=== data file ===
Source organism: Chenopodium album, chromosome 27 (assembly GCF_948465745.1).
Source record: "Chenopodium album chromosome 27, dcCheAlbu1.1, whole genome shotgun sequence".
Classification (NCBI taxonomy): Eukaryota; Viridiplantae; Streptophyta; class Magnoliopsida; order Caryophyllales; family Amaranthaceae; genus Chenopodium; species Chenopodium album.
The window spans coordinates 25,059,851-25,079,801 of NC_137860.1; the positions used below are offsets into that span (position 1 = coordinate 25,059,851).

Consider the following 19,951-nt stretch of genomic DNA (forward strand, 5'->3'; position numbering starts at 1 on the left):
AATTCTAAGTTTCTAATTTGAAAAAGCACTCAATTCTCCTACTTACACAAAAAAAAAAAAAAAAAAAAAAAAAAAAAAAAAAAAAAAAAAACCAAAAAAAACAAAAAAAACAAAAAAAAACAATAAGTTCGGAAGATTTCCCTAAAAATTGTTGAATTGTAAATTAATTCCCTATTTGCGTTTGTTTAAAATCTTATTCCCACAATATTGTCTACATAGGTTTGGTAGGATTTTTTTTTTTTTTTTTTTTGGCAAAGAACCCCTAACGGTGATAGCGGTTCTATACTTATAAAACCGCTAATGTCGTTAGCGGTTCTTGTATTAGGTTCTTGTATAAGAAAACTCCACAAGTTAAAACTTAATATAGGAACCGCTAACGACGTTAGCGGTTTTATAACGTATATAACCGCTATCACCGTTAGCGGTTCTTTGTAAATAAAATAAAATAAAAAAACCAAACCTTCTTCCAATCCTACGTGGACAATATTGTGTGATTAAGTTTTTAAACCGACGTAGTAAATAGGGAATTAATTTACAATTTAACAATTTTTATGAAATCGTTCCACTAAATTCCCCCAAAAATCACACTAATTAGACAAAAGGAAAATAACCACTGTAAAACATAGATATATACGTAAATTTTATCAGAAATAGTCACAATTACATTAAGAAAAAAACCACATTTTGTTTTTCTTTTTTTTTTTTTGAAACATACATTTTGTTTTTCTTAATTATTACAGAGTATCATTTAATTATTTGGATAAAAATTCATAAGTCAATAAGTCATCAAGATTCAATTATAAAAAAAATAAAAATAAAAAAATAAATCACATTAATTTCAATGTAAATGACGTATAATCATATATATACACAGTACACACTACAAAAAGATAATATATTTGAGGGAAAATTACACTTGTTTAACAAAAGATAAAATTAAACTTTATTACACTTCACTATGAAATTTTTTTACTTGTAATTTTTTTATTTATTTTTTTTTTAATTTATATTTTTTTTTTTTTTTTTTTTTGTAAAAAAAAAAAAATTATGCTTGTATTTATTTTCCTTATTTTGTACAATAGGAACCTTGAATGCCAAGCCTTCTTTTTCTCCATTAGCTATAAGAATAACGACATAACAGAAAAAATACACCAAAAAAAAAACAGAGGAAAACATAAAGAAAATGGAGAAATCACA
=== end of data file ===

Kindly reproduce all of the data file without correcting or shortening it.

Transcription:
Source organism: Chenopodium album, chromosome 27 (assembly GCF_948465745.1).
Source record: "Chenopodium album chromosome 27, dcCheAlbu1.1, whole genome shotgun sequence".
Classification (NCBI taxonomy): Eukaryota; Viridiplantae; Streptophyta; class Magnoliopsida; order Caryophyllales; family Amaranthaceae; genus Chenopodium; species Chenopodium album.
The window spans coordinates 25,059,851-25,079,801 of NC_137860.1; the positions used below are offsets into that span (position 1 = coordinate 25,059,851).

Consider the following 19,951-nt stretch of genomic DNA (forward strand, 5'->3'; position numbering starts at 1 on the left):
AATTCTAAGTTTCTAATTTGAAAAAGCACTCAATTCTCCTACTTACACAAAAAAAAAAAAAAAAAAAAAAAAAAAAAAAAAAAAAAAAAAACCAAAAAAAACAAAAAAAACAAAAAAAAACAATAAGTTCGGAAGATTTCCCTAAAAATTGTTGAATTGTAAATTAATTCCCTATTTGCGTTTGTTTAAAATCTTATTCCCACAATATTGTCTACATAGGTTTGGTAGGATTTTTTTTTTTTTTTTTTTTGGCAAAGAACCCCTAACGGTGATAGCGGTTCTATACTTATAAAACCGCTAATGTCGTTAGCGGTTCTTGTATTAGGTTCTTGTATAAGAAAACTCCACAAGTTAAAACTTAATATAGGAACCGCTAACGACGTTAGCGGTTTTATAACGTATATAACCGCTATCACCGTTAGCGGTTCTTTGTAAATAAAATAAAATAAAAAAACCAAACCTTCTTCCAATCCTACGTGGACAATATTGTGTGATTAAGTTTTTAAACCGACGTAGTAAATAGGGAATTAATTTACAATTTAACAATTTTTATGAAATCGTTCCACTAAATTCCCCCAAAAATCACACTAATTAGACAAAAGGAAAATAACCACTGTAAAACATAGATATATACGTAAATTTTATCAGAAATAGTCACAATTACATTAAGAAAAAAACCACATTTTGTTTTTCTTTTTTTTTTTTTGAAACATACATTTTGTTTTTCTTAATTATTACAGAGTATCATTTAATTATTTGGATAAAAATTCATAAGTCAATAAGTCATCAAGATTCAATTATAAAAAAAATAAAAATAAAAAAATAAATCACATTAATTTCAATGTAAATGACGTATAATCATATATATACACAGTACACACTACAAAAAGATAATATATTTGAGGGAAAATTACACTTGTTTAACAAAAGATAAAATTAAACTTTATTACACTTCACTATGAAATTTTTTTACTTGTAATTTTTTTATTTATTTTTTTTTTAATTTATATTTTTTTTTTTTTTTTTTTTTGTAAAAAAAAAAAAATTATGCTTGTATTTATTTTCCTTATTTTGTACAATAGGAACCTTGAATGCCAAGCCTTCTTTTTCTCCATTAGCTATAAGAATAACGACATAACAGAAAAAATACACCAAAAAAAAAACAGAGGAAAACATAAAGAAAATGGAGAAATCACA